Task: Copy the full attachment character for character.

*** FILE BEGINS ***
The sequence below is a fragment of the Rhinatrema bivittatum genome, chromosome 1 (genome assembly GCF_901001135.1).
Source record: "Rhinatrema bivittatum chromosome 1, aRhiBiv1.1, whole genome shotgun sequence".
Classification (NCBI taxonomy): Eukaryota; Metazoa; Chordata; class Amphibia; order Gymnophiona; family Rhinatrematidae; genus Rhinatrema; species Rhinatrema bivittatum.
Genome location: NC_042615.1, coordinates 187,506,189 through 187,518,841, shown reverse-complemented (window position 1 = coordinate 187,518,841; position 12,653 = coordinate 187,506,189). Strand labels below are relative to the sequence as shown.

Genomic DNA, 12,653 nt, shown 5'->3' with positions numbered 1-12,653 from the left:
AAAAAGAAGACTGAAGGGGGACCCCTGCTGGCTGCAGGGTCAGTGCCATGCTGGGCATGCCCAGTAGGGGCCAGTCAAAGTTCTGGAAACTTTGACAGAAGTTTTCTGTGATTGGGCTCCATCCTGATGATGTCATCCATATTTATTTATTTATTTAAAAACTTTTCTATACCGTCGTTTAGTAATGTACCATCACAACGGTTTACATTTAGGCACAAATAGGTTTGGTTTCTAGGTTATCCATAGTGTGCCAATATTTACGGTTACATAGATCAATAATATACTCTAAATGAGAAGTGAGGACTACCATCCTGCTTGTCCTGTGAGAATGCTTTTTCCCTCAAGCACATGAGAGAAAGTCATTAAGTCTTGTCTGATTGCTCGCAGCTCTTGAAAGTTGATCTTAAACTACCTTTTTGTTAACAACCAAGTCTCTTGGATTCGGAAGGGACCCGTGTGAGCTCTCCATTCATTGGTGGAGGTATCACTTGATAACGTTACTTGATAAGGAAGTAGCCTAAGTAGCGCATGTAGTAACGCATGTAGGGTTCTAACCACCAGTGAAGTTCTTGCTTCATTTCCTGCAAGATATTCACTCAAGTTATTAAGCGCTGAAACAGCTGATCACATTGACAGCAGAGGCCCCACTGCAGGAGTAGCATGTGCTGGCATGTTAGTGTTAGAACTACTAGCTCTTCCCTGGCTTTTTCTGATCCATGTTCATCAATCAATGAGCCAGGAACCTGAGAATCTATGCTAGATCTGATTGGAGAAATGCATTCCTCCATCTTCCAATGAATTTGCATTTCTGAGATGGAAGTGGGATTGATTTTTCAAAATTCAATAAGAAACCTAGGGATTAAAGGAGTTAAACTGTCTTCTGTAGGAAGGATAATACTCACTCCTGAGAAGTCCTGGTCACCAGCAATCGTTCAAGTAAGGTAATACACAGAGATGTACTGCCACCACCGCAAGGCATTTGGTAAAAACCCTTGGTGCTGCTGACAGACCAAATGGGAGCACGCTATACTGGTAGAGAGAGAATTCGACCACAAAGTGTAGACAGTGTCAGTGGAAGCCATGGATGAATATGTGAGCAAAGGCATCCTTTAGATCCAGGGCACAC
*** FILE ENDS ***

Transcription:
The sequence below is a fragment of the Rhinatrema bivittatum genome, chromosome 1 (genome assembly GCF_901001135.1).
Source record: "Rhinatrema bivittatum chromosome 1, aRhiBiv1.1, whole genome shotgun sequence".
Classification (NCBI taxonomy): Eukaryota; Metazoa; Chordata; class Amphibia; order Gymnophiona; family Rhinatrematidae; genus Rhinatrema; species Rhinatrema bivittatum.
Genome location: NC_042615.1, coordinates 187,506,189 through 187,518,841, shown reverse-complemented (window position 1 = coordinate 187,518,841; position 12,653 = coordinate 187,506,189). Strand labels below are relative to the sequence as shown.

Genomic DNA, 12,653 nt, shown 5'->3' with positions numbered 1-12,653 from the left:
AAAAAGAAGACTGAAGGGGGACCCCTGCTGGCTGCAGGGTCAGTGCCATGCTGGGCATGCCCAGTAGGGGCCAGTCAAAGTTCTGGAAACTTTGACAGAAGTTTTCTGTGATTGGGCTCCATCCTGATGATGTCATCCATATTTATTTATTTATTTAAAAACTTTTCTATACCGTCGTTTAGTAATGTACCATCACAACGGTTTACATTTAGGCACAAATAGGTTTGGTTTCTAGGTTATCCATAGTGTGCCAATATTTACGGTTACATAGATCAATAATATACTCTAAATGAGAAGTGAGGACTACCATCCTGCTTGTCCTGTGAGAATGCTTTTTCCCTCAAGCACATGAGAGAAAGTCATTAAGTCTTGTCTGATTGCTCGCAGCTCTTGAAAGTTGATCTTAAACTACCTTTTTGTTAACAACCAAGTCTCTTGGATTCGGAAGGGACCCGTGTGAGCTCTCCATTCATTGGTGGAGGTATCACTTGATAACGTTACTTGATAAGGAAGTAGCCTAAGTAGCGCATGTAGTAACGCATGTAGGGTTCTAACCACCAGTGAAGTTCTTGCTTCATTTCCTGCAAGATATTCACTCAAGTTATTAAGCGCTGAAACAGCTGATCACATTGACAGCAGAGGCCCCACTGCAGGAGTAGCATGTGCTGGCATGTTAGTGTTAGAACTACTAGCTCTTCCCTGGCTTTTTCTGATCCATGTTCATCAATCAATGAGCCAGGAACCTGAGAATCTATGCTAGATCTGATTGGAGAAATGCATTCCTCCATCTTCCAATGAATTTGCATTTCTGAGATGGAAGTGGGATTGATTTTTCAAAATTCAATAAGAAACCTAGGGATTAAAGGAGTTAAACTGTCTTCTGTAGGAAGGATAATACTCACTCCTGAGAAGTCCTGGTCACCAGCAATCGTTCAAGTAAGGTAATACACAGAGATGTACTGCCACCACCGCAAGGCATTTGGTAAAAACCCTTGGTGCTGCTGACAGACCAAATGGGAGCACGCTATACTGGTAGAGAGAGAATTCGACCACAAAGTGTAGACAGTGTCAGTGGAAGCCATGGATGAATATGTGAGCAAAGGCATCCTTTAGATCCAGGGCACAC